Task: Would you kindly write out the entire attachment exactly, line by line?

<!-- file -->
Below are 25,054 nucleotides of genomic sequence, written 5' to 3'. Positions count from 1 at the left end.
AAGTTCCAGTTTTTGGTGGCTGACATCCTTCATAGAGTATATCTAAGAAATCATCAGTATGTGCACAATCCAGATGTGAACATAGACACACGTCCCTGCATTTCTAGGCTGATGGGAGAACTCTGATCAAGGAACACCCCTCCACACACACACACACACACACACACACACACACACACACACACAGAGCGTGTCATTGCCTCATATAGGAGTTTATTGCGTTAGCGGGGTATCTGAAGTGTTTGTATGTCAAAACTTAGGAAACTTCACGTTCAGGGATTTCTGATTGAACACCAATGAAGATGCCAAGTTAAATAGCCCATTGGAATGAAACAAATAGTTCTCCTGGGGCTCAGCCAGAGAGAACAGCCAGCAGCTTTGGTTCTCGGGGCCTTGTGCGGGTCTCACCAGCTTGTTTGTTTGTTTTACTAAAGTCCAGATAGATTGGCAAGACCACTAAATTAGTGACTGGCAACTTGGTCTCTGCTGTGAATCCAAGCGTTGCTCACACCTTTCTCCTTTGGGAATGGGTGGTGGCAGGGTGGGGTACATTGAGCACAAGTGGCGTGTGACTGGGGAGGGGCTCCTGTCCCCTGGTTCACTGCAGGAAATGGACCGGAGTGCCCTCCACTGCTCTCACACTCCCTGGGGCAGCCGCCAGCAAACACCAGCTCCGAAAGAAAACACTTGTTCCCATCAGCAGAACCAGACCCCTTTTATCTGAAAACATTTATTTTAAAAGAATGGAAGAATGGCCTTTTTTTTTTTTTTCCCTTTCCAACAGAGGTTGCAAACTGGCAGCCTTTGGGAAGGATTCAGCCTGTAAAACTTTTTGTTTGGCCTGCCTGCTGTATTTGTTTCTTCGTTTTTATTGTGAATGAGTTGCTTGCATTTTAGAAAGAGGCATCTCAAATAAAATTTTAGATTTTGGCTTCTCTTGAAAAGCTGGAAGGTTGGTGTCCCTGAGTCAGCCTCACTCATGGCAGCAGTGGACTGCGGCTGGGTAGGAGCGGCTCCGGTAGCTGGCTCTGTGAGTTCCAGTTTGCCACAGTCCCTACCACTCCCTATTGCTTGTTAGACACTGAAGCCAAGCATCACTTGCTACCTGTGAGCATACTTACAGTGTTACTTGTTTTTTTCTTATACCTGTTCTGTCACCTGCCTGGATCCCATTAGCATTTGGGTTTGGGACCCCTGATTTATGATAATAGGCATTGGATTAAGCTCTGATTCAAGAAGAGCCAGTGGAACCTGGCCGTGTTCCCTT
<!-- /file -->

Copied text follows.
Below are 25,054 nucleotides of genomic sequence, written 5' to 3'. Positions count from 1 at the left end.
AAGTTCCAGTTTTTGGTGGCTGACATCCTTCATAGAGTATATCTAAGAAATCATCAGTATGTGCACAATCCAGATGTGAACATAGACACACGTCCCTGCATTTCTAGGCTGATGGGAGAACTCTGATCAAGGAACACCCCTCCACACACACACACACACACACACACACACACACACACACACACAGAGCGTGTCATTGCCTCATATAGGAGTTTATTGCGTTAGCGGGGTATCTGAAGTGTTTGTATGTCAAAACTTAGGAAACTTCACGTTCAGGGATTTCTGATTGAACACCAATGAAGATGCCAAGTTAAATAGCCCATTGGAATGAAACAAATAGTTCTCCTGGGGCTCAGCCAGAGAGAACAGCCAGCAGCTTTGGTTCTCGGGGCCTTGTGCGGGTCTCACCAGCTTGTTTGTTTGTTTTACTAAAGTCCAGATAGATTGGCAAGACCACTAAATTAGTGACTGGCAACTTGGTCTCTGCTGTGAATCCAAGCGTTGCTCACACCTTTCTCCTTTGGGAATGGGTGGTGGCAGGGTGGGGTACATTGAGCACAAGTGGCGTGTGACTGGGGAGGGGCTCCTGTCCCCTGGTTCACTGCAGGAAATGGACCGGAGTGCCCTCCACTGCTCTCACACTCCCTGGGGCAGCCGCCAGCAAACACCAGCTCCGAAAGAAAACACTTGTTCCCATCAGCAGAACCAGACCCCTTTTATCTGAAAACATTTATTTTAAAAGAATGGAAGAATGGCCTTTTTTTTTTTTTTCCCTTTCCAACAGAGGTTGCAAACTGGCAGCCTTTGGGAAGGATTCAGCCTGTAAAACTTTTTGTTTGGCCTGCCTGCTGTATTTGTTTCTTCGTTTTTATTGTGAATGAGTTGCTTGCATTTTAGAAAGAGGCATCTCAAATAAAATTTTAGATTTTGGCTTCTCTTGAAAAGCTGGAAGGTTGGTGTCCCTGAGTCAGCCTCACTCATGGCAGCAGTGGACTGCGGCTGGGTAGGAGCGGCTCCGGTAGCTGGCTCTGTGAGTTCCAGTTTGCCACAGTCCCTACCACTCCCTATTGCTTGTTAGACACTGAAGCCAAGCATCACTTGCTACCTGTGAGCATACTTACAGTGTTACTTGTTTTTTTCTTATACCTGTTCTGTCACCTGCCTGGATCCCATTAGCATTTGGGTTTGGGACCCCTGATTTATGATAATAGGCATTGGATTAAGCTCTGATTCAAGAAGAGCCAGTGGAACCTGGCCGTGTTCCCTT